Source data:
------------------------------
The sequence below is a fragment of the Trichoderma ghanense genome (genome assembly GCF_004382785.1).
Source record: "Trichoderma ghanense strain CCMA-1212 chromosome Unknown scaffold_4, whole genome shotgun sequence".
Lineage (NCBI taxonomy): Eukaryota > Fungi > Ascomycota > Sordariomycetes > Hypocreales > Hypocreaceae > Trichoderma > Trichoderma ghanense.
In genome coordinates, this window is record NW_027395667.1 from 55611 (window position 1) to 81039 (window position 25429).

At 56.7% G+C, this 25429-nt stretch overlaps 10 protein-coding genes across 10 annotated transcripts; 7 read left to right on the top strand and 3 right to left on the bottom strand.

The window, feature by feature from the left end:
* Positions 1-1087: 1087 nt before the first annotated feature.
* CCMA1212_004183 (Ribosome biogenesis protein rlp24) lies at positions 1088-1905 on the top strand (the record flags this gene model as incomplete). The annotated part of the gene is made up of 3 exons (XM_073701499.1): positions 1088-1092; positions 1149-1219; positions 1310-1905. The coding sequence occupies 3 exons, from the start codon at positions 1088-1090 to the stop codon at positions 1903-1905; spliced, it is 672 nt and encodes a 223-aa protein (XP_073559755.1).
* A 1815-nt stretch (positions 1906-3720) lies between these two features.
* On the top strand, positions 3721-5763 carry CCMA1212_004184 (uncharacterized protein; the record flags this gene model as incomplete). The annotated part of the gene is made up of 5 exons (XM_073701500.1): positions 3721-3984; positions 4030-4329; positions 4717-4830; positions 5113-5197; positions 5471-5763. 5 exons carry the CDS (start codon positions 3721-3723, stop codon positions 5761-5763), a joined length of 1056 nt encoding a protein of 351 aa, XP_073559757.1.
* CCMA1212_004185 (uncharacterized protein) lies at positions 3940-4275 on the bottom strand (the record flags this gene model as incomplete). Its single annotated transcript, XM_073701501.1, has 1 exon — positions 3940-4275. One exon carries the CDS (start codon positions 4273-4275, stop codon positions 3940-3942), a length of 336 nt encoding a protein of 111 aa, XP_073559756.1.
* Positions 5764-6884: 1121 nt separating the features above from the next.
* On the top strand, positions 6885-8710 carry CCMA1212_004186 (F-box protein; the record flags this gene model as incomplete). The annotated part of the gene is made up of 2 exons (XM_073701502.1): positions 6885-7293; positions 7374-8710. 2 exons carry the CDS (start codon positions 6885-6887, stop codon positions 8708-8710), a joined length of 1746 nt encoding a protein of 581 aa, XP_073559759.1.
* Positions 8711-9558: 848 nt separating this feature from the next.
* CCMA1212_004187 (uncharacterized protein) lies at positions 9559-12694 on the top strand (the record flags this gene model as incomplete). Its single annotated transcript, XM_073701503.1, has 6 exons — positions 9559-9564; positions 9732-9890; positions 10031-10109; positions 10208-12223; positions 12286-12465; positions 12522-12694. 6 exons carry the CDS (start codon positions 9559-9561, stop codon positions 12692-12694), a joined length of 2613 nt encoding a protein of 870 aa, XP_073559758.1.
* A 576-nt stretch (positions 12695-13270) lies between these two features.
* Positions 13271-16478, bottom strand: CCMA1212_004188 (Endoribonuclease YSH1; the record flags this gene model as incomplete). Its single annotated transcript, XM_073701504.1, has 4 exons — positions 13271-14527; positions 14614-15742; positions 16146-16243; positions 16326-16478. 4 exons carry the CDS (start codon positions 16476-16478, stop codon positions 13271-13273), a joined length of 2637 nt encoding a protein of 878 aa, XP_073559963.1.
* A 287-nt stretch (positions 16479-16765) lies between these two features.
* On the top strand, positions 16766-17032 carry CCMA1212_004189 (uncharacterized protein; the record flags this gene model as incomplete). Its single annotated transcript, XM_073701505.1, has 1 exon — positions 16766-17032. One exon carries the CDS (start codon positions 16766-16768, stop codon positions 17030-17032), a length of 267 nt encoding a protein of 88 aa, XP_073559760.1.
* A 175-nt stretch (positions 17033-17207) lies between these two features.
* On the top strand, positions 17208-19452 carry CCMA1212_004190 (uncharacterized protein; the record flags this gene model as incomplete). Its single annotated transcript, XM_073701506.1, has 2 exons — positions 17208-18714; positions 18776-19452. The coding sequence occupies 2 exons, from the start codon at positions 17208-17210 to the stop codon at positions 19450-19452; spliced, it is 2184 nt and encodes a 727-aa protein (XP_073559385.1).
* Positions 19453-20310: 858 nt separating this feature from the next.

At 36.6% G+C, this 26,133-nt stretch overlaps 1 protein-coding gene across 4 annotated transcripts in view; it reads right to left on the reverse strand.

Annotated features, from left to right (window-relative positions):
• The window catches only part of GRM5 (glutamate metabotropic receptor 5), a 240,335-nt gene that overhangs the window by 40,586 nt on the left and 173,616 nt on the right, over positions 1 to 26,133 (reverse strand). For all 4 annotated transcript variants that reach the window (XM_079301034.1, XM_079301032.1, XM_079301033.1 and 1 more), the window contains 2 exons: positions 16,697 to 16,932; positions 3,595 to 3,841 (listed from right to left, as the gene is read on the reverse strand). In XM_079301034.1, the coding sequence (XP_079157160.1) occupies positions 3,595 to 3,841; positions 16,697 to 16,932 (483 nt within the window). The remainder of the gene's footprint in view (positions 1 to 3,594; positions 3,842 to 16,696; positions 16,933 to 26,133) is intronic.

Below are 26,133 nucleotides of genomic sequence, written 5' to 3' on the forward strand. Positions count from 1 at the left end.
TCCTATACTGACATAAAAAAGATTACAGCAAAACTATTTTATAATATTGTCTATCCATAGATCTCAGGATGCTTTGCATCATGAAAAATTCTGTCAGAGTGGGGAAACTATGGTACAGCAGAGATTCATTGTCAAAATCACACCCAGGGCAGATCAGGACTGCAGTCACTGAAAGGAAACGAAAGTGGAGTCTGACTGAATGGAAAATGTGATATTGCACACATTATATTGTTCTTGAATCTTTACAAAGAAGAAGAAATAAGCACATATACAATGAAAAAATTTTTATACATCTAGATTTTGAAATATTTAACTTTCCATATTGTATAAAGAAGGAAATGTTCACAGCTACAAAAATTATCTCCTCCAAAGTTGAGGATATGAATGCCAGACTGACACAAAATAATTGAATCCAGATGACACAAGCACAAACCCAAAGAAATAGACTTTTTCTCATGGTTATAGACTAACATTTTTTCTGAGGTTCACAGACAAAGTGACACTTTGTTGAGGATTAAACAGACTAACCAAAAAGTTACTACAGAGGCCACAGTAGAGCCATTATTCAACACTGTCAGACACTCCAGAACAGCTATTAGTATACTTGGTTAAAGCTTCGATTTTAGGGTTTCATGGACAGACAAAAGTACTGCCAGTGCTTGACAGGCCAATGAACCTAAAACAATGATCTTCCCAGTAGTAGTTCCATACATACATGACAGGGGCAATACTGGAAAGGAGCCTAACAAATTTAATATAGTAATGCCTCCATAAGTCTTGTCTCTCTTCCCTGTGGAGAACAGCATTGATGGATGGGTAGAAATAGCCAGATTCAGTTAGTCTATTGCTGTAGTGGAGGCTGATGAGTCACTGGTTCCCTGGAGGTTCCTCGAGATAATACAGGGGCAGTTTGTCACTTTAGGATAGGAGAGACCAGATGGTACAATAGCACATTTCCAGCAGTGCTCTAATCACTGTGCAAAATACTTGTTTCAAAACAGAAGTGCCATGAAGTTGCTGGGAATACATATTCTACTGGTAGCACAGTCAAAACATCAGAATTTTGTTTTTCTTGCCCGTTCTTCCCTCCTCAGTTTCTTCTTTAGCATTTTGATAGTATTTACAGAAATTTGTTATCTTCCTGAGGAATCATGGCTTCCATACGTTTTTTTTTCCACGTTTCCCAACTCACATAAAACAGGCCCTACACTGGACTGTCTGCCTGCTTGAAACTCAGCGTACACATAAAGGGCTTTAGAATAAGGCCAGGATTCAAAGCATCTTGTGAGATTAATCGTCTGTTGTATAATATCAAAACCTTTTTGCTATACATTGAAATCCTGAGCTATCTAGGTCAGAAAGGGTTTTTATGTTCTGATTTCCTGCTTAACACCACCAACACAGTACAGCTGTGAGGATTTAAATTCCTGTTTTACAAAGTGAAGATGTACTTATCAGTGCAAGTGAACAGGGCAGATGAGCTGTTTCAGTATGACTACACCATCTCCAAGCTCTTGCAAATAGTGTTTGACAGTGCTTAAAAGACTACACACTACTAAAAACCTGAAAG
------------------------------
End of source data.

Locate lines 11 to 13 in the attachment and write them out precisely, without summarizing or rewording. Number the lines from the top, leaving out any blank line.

* CCMA1212_004185 (uncharacterized protein) lies at positions 3940-4275 on the bottom strand (the record flags this gene model as incomplete). Its single annotated transcript, XM_073701501.1, has 1 exon — positions 3940-4275. One exon carries the CDS (start codon positions 4273-4275, stop codon positions 3940-3942), a length of 336 nt encoding a protein of 111 aa, XP_073559756.1.
* Positions 5764-6884: 1121 nt separating the features above from the next.
* On the top strand, positions 6885-8710 carry CCMA1212_004186 (F-box protein; the record flags this gene model as incomplete). The annotated part of the gene is made up of 2 exons (XM_073701502.1): positions 6885-7293; positions 7374-8710. 2 exons carry the CDS (start codon positions 6885-6887, stop codon positions 8708-8710), a joined length of 1746 nt encoding a protein of 581 aa, XP_073559759.1.